MARIETTA, OHIO (October 24, 2018)– The nursing programs at Washington State Community College (WSCC) are at the head of the class. Both the Practical Nursing and Associate Degree Nursing programs boast a 100-percent pass rate on the national licensure exams.
WSCC has a well-established reputation for its excellence in nursing education and the recent perfect pass rates further cement its superior standing. The National Council Licensure Examination (NCLEX) was administered to 49 WSCC nursing graduates–26 Associate Degree Nursing graduates took the NCLEX-RN and 23 Practical Nursing graduates took the NCLEX-PN. All 49 successfully passed the exam.
WSCC’s NCLEX-RN pass rate is an average of 94% based on scores from the past five years. This is nearly 9% higher than the national average and almost 12% higher than state averages. Similarly, the College’s NCLEX-PN pass rates are 96% for the past five years. This is nearly 13% higher than the national average and nearly 15% higher than state averages. Exceptional pass rates translate into strong job placement with both programs boasting 100% job placement rates.
Dr. Heather Kincaid, WSCC Dean of the Health & Science Division says the programs’ success hinges on several important factors–the faculty, dedicated support specialist, the unwavering expectations placed on the students, and access to state-of-the-art equipment.
“Our faculty are well credentialed,” advised Kincaid. “Our students are being taught by instructors with years of experience, many of whom left jobs in the industry because they recognized the importance of helping to address the long-term goal of filling the nursing gap. And all of them are truly committed to the success of their students.”
Both programs also have the advantage of a Nursing Retention Specialist who provides tutoring for both the ADN and PN students. Kincaid elaborated on the value of this position because it provides every nursing student with the opportunity to have one-on-one personalized coaching. “We’ve provided this services to our students for the past three years and we can see a measureable improvement with those who take advantage.”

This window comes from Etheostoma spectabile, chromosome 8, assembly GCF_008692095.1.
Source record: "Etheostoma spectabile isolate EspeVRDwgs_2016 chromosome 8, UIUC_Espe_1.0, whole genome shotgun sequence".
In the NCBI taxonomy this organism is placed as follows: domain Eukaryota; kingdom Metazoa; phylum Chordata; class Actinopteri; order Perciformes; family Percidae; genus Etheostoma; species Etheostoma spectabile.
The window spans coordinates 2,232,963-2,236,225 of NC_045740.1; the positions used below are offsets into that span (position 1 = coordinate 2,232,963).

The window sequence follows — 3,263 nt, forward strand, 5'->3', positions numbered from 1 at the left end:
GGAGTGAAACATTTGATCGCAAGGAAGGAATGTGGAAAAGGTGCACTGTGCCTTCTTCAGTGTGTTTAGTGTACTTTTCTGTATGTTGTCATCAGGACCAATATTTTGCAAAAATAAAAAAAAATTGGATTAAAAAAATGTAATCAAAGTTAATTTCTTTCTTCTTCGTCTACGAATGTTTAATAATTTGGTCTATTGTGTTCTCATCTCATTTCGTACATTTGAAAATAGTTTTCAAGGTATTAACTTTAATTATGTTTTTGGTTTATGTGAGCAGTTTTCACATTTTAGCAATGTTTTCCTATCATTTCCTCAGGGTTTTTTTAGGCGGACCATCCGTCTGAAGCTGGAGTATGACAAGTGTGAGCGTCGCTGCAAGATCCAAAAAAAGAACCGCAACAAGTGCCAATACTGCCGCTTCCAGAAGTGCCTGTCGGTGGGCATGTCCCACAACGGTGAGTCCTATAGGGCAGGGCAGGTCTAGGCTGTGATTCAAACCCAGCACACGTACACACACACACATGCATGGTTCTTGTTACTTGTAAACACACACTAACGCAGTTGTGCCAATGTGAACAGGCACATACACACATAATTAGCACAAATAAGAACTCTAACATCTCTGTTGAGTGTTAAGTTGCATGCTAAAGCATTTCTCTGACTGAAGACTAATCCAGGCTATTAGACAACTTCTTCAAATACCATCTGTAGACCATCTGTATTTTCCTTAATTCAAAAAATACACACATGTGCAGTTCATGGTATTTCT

While credit is often only given to those receiving accolades, Kincaid is quick to recognize that the efforts of faculty and staff would be in vain without the dedication of the students. “We have high expectations for our students because when they graduate and are working with patients, there’s a lot at stake—it could mean someone’s life. We pride ourselves on the quality of nurses we send out into the job market.”
From the student perspective, first-year Associate Degree Nursing student Heath Foutty pointed directly to student-teacher collaboration. “The teachers of all the nursing classes are always willing to answer any questions that anyone has and will explain anything that you don’t understand,” Foutty said. “They’ve split the lab time into groups of 13 to 14 students so everyone gets to see what’s going on and apply what they learn in a hands-on way.” He also attributed the classroom success to weekly group tutoring sessions led by a nursing tutor.
Annually, the nursing programs each accept 50 students—the PN program is on a first-come-first-serve basis and the ADN program is selective admission. For more information about either program, contact Amanda Stilgenbauer at 740.885.5718 or at firstname.lastname@example.org.